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Micrografting is an effective technique for elimination of viruses, early diagnosis of grafting incompatibilities, rejuvenation of mature tissue, and bypassing the juvenile phase in fruit trees. Current micrografting procedures are difficult, impractical, expensive, and generally result in an inefficient rate of successful graft production. In order to alleviate some of these limitations, a unique apparatus was designed to splice the in vitro-derived scion and rootstock together during the micrografting process. The dual-layer device was constructed with a pliant outer layer to facilitate manipulation during the grafting of micro-scale plants, and a delicate, absorbent inner layer to cushion the plant tissue and retain hormones and other compounds. These chemicals are slowly released at the grafting zone to alleviate oxidation and enhance callus formation at the cut surface of scion and rootstock. After healing, it is easy to remove the grafting apparatus from the grafted plant without damaging the tissues. This apparatus may be used to unite a scion and a rootstock with different stem diameters. Shoot-tip cultures of `McIntosh' and `M-7' apple and `North Star' sweet cherry, and in vitro seedlings of lemon, orange and grapefruit were used as a source of in vitro scions and rootstocks. Successful graft unions were developed, and the grafted plants were transplanted into the greenhouse environment Micrografted plants were sectioned to determine the anatomical characteristics of the graft union.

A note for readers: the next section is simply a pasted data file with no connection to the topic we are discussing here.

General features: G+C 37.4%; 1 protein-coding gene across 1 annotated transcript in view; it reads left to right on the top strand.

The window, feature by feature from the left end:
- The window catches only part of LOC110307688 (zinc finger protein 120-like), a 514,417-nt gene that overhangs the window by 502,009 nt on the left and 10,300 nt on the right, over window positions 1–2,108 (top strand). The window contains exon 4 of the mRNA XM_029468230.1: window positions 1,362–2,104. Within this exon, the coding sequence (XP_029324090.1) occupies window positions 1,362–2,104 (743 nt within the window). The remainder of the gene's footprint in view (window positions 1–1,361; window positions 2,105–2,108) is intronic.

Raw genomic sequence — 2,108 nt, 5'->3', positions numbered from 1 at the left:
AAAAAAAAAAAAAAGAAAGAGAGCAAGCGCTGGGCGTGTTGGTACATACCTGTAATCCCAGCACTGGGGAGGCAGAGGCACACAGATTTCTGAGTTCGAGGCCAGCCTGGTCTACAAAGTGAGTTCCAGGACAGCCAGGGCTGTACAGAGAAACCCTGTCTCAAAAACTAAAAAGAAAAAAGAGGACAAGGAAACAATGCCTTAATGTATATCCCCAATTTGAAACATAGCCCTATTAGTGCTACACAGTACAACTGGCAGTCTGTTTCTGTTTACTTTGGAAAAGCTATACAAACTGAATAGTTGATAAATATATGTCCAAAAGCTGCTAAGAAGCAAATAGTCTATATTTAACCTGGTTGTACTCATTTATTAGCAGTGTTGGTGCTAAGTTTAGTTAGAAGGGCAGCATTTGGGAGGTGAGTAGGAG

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Micrografting is au effective technique for elimination of viruses, early diagnosis of grafting incompatibilities, rejuvenation of mature tissue, and bypassing the juvenile phase in fruit trees. Current micrografting procedures are difficult, impractical, expensive, and generally result in an inefficient rate of successful graft production. To alleviate some of these limitations, a unique apparatus was designed to splice the in vitro-derived scion and rootstock together during the micrografting process. The dual-layer device was constructed with an outer layer of aluminum foil, with flexibility to facilitate manipulation during the grafting of micro-scale plants. A delicate, absorbent inner layer of paper toweling cushions the plant tissue. It also may be treated with hormones and other compounds. After healing, it is easy to remove the grafting apparatus from the grafted plant without damaging the tissues. This apparatus may be used to unite a scion and a rootstock with different stem diameters. Shoot-tip cultures of `McIntosh' and M.7 apple and `North Star' sour cherry, and in vitro seedlings of lemon, orange, and grapefruit were used as a source of in vitro scions and rootstocks. Successful graft unions were developed, and the grafted plants were transplanted into the greenhouse environment.